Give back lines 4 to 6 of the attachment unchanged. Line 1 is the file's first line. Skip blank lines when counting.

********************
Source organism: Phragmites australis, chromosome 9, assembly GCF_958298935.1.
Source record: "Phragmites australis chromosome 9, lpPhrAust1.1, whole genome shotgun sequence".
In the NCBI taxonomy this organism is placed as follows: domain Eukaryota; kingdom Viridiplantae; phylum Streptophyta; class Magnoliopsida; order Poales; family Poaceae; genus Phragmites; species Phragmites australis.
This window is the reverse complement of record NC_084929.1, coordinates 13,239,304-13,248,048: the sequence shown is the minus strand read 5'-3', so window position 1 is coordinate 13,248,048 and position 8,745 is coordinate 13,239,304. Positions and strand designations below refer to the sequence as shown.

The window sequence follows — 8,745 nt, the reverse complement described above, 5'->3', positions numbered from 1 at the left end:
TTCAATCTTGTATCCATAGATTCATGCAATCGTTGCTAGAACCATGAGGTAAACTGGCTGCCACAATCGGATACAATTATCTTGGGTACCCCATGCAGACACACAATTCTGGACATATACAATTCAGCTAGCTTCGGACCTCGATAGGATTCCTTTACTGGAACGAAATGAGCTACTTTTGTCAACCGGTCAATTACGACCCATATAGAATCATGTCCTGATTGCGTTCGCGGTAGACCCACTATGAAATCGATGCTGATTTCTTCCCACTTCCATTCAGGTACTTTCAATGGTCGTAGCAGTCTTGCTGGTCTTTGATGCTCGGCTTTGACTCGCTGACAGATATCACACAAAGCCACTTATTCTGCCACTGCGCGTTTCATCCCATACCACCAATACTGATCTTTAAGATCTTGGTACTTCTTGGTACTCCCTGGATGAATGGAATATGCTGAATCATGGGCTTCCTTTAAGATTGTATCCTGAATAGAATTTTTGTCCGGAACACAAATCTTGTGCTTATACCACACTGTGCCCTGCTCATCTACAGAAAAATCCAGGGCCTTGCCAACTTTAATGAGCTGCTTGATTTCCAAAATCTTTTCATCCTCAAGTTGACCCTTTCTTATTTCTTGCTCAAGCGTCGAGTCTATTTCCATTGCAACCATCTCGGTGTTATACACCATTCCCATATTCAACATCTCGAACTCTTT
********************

This window is the reverse complement of record NC_084929.1, coordinates 13,239,304-13,248,048: the sequence shown is the minus strand read 5'-3', so window position 1 is coordinate 13,248,048 and position 8,745 is coordinate 13,239,304. Positions and strand designations below refer to the sequence as shown.

The window sequence follows — 8,745 nt, the reverse complement described above, 5'->3', positions numbered from 1 at the left end:
TTCAATCTTGTATCCATAGATTCATGCAATCGTTGCTAGAACCATGAGGTAAACTGGCTGCCACAATCGGATACAATTATCTTGGGTACCCCATGCAGACACACAATTCTGGACATATACAATTCAGCTAGCTTCGGACCTCGATAGGATTCCTTTACTGGAACGAAATGAGCTACTTTTGTCAACCGGTCAATTACGACCCATATAGAATCATGTCCTGATTGCGTTCGCGGTAGACCCACTATGAAATCGATGCTGATTTCTTCCCACTTCCATTCAGGTACTTTCAATGGTCGTAGCAGTCTTGCTGGTCTTTGATGCTCGGCTTTGACTCGCTGACAGATATCACACAAAGCCACTTATTCTGCCACTGCGCGTTTCATCCCATACCACCAATACTGATCTTTAAGATCTTGGTACTTCTTGGTACTCCCTGGATGAATGGAATATGCTGAATCATGGGCTTCCTTTAAGATTGTATCCTGAATAGAATTTTTGTCCGGAACACAAATCTTGTGCTTATACCACACTGTGCCCTGCTCATCTACAGAAAAATCCAGGGCCTTGCCAACTTTAATGAGCTGCTTGATTTCCAAAATCTTTTCATCCTCAAGTTGACCCTTTCTTATTTCTTGCTCAAGCGTCGAGTCTATTTCCATTGCAACCATCTCGGTGTTATACACCATTCCCATATTCAACATCTCGAACTCTTT